The trousers were sky blue in color for enlisted Marines, warrant officers, and company and field grade officers. Trousers for enlisted Marines were issued with a button fly and no hip pockets. Stripes were sewn on the outer seam of the trousers based upon rank. Non-rated Marines wore the trousers without any stripe. Officers, warrant officers, and noncommissioned officers wore a one and one-half inch scarlet stripe on their trousers. General officers wore dark blue trousers with a black mohair stripe.

The Summer Service UniformEdit

The summer service uniform, known throughout the Marine Corps as "khakis," was first adopted for wear in 1904. Before the introduction of the utility uniform in 1941, khakis were worn not only in garrison, but also in field exercises and in combat. In temperate climates, this uniform was worn only between April-September. In tropical posts and stations of the Corps, it was worn year-round. Khakis were authorized as the working uniform, and also for leave and liberty.
Runner-Real Life

The real "Runner" Conley wearing a summer service uniform.

In the early campaigns of World War II, including Wake Island, the Philippines, and Guadalcanal, khakis were worn in combat. After the utility uniform was adopted, khakis were worn as an "all purpose" uniform in field and garrison. Although khakis were thereafter seldom worn by infantry units in combat, they were worn almost everywhere else in the Pacific.

For enlisted Marines, the summer service uniform consisted of a long sleeve shirt and trousers. Both were constructed of 100% cotton. The shirt had two flapped pockets on the chest and a convertible collar. The trousers had two side pockets. As standard with all enlisted service and dress trousers, there were no back pockets.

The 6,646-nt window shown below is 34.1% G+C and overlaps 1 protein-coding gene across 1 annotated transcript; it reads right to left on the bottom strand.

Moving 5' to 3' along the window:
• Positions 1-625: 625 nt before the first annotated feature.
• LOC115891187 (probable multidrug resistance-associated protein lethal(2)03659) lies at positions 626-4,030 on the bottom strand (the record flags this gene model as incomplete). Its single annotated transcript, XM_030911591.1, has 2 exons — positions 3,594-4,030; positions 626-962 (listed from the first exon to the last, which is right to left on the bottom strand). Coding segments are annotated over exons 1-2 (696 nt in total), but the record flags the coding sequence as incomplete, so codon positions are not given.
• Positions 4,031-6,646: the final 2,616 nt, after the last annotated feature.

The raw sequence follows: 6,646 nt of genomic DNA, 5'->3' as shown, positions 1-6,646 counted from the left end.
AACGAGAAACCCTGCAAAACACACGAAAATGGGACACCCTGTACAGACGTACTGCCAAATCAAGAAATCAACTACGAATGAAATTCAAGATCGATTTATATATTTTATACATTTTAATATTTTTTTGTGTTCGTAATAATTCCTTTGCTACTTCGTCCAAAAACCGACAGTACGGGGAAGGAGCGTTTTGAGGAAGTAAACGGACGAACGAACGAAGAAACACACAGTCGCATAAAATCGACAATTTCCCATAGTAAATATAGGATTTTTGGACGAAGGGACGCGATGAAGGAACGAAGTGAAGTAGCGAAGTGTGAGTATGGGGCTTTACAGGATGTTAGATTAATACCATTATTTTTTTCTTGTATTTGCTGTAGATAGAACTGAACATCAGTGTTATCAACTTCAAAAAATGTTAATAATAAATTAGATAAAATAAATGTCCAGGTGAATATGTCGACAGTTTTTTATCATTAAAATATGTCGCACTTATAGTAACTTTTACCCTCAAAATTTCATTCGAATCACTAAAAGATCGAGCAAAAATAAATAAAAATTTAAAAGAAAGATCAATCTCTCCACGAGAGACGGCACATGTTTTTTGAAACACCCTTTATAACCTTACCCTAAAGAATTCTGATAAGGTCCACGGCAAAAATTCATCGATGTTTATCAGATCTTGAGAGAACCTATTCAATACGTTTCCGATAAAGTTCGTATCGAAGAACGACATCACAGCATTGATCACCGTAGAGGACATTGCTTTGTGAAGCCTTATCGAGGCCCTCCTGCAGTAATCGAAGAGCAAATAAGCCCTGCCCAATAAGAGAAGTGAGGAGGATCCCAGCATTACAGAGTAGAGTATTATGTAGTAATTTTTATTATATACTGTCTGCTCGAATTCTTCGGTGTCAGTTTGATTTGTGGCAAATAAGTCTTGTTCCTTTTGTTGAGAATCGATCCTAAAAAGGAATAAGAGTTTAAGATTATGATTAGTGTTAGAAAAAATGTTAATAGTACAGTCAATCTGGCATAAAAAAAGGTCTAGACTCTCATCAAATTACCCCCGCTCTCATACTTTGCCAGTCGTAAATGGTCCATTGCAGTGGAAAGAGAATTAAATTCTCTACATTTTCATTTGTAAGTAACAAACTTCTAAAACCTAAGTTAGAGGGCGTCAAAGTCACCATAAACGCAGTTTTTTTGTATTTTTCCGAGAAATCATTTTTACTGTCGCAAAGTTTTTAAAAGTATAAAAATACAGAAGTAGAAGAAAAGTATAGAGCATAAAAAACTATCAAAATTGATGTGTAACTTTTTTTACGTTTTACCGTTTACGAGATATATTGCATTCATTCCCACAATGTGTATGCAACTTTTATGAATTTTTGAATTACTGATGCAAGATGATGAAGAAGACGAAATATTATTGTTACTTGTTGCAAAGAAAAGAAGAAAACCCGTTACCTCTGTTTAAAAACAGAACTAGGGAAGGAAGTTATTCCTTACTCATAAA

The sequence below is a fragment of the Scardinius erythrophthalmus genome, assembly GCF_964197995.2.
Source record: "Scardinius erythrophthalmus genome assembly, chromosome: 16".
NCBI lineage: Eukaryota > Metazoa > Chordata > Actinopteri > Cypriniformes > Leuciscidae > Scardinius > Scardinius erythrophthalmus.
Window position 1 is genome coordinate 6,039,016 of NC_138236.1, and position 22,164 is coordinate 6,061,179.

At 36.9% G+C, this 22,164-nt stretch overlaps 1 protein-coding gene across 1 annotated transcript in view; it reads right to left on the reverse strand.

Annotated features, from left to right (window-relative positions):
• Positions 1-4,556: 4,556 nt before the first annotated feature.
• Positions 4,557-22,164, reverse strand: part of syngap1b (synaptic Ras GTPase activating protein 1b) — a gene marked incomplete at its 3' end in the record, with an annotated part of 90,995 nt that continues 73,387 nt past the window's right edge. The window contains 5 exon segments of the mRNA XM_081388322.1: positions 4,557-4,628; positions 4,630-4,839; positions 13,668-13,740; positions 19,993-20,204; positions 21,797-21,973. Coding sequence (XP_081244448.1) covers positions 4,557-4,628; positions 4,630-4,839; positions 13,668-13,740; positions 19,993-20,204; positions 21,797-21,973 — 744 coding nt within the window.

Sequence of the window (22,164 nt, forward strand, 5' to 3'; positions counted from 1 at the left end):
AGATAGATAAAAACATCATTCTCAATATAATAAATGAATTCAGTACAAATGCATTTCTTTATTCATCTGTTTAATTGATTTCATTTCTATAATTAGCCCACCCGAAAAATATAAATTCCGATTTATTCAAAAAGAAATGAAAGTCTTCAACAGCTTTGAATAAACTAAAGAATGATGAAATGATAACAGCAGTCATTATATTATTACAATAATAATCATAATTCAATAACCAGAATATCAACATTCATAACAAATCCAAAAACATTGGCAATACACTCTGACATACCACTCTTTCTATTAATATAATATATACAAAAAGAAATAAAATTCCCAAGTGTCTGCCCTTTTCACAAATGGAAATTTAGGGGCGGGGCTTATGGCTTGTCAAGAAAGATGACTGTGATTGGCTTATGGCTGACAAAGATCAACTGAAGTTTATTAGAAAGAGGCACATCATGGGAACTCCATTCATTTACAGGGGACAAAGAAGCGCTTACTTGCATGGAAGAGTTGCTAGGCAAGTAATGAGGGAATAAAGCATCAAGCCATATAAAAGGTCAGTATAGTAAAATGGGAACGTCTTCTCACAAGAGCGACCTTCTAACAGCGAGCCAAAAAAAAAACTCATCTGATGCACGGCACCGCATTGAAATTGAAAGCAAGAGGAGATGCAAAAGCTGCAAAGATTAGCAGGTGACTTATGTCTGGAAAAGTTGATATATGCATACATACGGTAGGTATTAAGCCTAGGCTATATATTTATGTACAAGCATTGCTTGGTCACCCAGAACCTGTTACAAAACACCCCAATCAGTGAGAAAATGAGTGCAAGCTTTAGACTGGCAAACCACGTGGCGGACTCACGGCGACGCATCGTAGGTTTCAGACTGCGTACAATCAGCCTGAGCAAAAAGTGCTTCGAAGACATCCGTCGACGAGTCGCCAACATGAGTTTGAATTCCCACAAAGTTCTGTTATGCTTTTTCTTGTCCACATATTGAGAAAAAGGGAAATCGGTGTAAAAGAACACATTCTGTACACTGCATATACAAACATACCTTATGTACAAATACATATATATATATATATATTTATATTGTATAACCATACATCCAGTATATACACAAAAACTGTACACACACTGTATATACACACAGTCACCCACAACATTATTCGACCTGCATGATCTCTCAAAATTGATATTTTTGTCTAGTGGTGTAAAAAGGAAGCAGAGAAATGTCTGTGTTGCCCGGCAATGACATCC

Platoon Sergeant Elmo P. Haney

P.Sgt Elmo Haney receiving a medal. He's wearing a summer service uniform

Officers were permitted by regulation to wear either the same uniform as enlisted Marines, or to procure their own officers's quality khakis. They sometimes wore uniforms made of gabardine, and worsted wool blends.

In many camps and stations, Marines lived in tents. They often didn't have access to electricity and irons. To press their khakis, they sometimes resorted to "cot pressing." This entailed laying their shirts and trousers flat on their cots under the cot pad. They would then sleep on the uniform, using their body weight to flatten the worst wrinkles.

The Winter Service UniformEdit

The winter service uniform was the Marine Corps' standard uniform for wear in garrison, on leave and liberty and for all occasions when the utility uniform was not prescribed. It was worn from September–April in most temperate locations.

This uniform was in the traditional forest green color specific to the Corps, giving it the nickname, "greens." Forest green service uniforms were first adopted by the Marine Corps in 1912. Prior to World War II the service uniform was worn not only in garrison, but also in field training and combat.
Sledge back home

Cpl. Eugene Sledge wearing his Winter Service Uniform as he walks home.